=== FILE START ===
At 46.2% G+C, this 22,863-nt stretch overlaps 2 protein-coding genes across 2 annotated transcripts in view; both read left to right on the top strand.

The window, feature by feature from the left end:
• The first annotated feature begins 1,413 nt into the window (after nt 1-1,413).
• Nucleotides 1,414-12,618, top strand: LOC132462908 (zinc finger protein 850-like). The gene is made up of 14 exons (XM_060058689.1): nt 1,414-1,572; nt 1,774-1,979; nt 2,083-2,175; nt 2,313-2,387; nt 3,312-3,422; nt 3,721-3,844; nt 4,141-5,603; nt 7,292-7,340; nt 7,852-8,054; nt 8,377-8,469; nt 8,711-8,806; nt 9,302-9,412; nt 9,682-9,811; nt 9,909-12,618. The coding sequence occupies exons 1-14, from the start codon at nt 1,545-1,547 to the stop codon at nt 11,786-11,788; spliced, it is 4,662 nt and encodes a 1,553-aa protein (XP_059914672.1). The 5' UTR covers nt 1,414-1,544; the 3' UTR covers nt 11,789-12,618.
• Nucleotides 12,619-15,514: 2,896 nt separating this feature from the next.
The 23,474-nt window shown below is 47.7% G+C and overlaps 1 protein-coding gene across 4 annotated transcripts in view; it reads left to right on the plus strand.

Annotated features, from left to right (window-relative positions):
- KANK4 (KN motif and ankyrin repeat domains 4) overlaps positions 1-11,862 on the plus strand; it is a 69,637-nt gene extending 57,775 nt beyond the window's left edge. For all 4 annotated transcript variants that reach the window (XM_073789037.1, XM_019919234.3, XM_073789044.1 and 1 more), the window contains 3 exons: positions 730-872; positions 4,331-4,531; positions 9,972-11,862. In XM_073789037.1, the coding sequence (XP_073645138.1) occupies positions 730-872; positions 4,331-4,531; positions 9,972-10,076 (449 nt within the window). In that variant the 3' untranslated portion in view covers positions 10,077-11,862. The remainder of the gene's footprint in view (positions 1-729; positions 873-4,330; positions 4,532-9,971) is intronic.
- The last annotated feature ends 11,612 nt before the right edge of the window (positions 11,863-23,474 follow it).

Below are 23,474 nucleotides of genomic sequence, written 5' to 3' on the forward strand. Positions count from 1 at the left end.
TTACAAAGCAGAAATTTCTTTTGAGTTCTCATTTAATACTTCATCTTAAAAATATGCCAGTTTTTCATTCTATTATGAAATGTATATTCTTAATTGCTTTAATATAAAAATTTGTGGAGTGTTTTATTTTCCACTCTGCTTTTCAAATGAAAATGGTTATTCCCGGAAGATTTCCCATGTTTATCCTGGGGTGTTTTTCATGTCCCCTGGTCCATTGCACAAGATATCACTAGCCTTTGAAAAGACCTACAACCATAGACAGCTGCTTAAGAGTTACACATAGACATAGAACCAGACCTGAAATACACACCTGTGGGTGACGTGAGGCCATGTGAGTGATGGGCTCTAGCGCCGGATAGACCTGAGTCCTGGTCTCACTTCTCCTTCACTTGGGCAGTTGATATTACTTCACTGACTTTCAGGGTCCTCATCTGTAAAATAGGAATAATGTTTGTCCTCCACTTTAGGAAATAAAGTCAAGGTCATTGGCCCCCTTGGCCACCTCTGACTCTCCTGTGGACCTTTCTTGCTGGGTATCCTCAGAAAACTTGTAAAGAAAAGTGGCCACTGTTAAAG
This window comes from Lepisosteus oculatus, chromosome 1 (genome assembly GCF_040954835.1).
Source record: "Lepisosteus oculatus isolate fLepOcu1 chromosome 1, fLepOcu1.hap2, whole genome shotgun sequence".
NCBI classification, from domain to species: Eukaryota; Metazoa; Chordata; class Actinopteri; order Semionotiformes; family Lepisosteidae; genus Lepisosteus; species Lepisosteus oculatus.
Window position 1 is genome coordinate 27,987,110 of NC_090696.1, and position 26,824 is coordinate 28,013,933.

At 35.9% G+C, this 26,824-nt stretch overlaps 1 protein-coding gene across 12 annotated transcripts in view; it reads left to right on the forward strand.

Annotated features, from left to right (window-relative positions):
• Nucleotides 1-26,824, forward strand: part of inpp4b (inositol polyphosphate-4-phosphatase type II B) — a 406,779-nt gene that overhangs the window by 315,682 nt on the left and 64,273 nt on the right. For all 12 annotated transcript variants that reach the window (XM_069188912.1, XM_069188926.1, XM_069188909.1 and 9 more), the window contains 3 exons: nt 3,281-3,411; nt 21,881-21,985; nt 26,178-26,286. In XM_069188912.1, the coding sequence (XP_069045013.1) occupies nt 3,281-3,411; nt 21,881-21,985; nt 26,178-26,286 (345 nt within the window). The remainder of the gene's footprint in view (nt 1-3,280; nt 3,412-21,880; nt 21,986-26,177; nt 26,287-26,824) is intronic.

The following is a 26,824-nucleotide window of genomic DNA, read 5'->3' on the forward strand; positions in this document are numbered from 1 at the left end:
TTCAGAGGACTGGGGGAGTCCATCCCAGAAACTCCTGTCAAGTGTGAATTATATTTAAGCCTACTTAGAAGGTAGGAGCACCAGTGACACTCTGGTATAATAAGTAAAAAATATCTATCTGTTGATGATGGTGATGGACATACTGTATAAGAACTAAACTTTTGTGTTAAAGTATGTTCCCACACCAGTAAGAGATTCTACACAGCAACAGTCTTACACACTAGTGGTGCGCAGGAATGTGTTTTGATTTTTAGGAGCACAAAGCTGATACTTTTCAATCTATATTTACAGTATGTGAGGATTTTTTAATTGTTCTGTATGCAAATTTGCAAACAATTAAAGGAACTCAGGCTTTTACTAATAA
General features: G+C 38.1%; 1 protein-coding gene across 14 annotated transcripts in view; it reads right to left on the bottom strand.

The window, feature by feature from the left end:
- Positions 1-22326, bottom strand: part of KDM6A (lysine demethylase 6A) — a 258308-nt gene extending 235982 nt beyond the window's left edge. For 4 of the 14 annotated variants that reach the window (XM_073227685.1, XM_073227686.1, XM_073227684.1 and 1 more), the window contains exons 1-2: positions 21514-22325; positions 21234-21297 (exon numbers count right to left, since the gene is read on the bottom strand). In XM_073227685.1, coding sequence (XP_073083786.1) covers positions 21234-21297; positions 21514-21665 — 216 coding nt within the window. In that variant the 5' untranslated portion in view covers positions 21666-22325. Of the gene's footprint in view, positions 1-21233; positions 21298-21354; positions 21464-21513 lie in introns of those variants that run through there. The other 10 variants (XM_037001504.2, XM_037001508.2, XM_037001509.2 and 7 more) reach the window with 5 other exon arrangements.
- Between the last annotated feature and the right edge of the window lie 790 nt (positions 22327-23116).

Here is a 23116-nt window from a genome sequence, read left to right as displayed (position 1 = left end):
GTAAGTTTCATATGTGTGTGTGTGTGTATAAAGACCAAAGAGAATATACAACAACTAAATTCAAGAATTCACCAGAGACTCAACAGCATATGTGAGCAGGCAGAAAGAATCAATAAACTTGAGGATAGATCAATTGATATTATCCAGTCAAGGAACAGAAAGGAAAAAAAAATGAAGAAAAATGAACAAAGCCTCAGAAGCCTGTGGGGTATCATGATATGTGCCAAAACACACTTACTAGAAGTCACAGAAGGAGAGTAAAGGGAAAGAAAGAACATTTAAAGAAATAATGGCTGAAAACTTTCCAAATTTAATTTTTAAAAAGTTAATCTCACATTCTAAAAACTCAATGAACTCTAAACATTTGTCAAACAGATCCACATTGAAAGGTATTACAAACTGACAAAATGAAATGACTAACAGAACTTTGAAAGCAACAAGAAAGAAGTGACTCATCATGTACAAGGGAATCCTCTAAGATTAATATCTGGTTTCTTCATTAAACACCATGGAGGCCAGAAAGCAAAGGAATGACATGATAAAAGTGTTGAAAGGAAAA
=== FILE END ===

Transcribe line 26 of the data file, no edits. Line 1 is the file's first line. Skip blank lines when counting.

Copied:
GTAAGTTTCATATGTGTGTGTGTGTGTATAAAGACCAAAGAGAATATACAACAACTAAATTCAAGAATTCACCAGAGACTCAACAGCATATGTGAGCAGGCAGAAAGAATCAATAAACTTGAGGATAGATCAATTGATATTATCCAGTCAAGGAACAGAAAGGAAAAAAAAATGAAGAAAAATGAACAAAGCCTCAGAAGCCTGTGGGGTATCATGATATGTGCCAAAACACACTTACTAGAAGTCACAGAAGGAGAGTAAAGGGAAAGAAAGAACATTTAAAGAAATAATGGCTGAAAACTTTCCAAATTTAATTTTTAAAAAGTTAATCTCACATTCTAAAAACTCAATGAACTCTAAACATTTGTCAAACAGATCCACATTGAAAGGTATTACAAACTGACAAAATGAAATGACTAACAGAACTTTGAAAGCAACAAGAAAGAAGTGACTCATCATGTACAAGGGAATCCTCTAAGATTAATATCTGGTTTCTTCATTAAACACCATGGAGGCCAGAAAGCAAAGGAATGACATGATAAAAGTGTTGAAAGGAAAA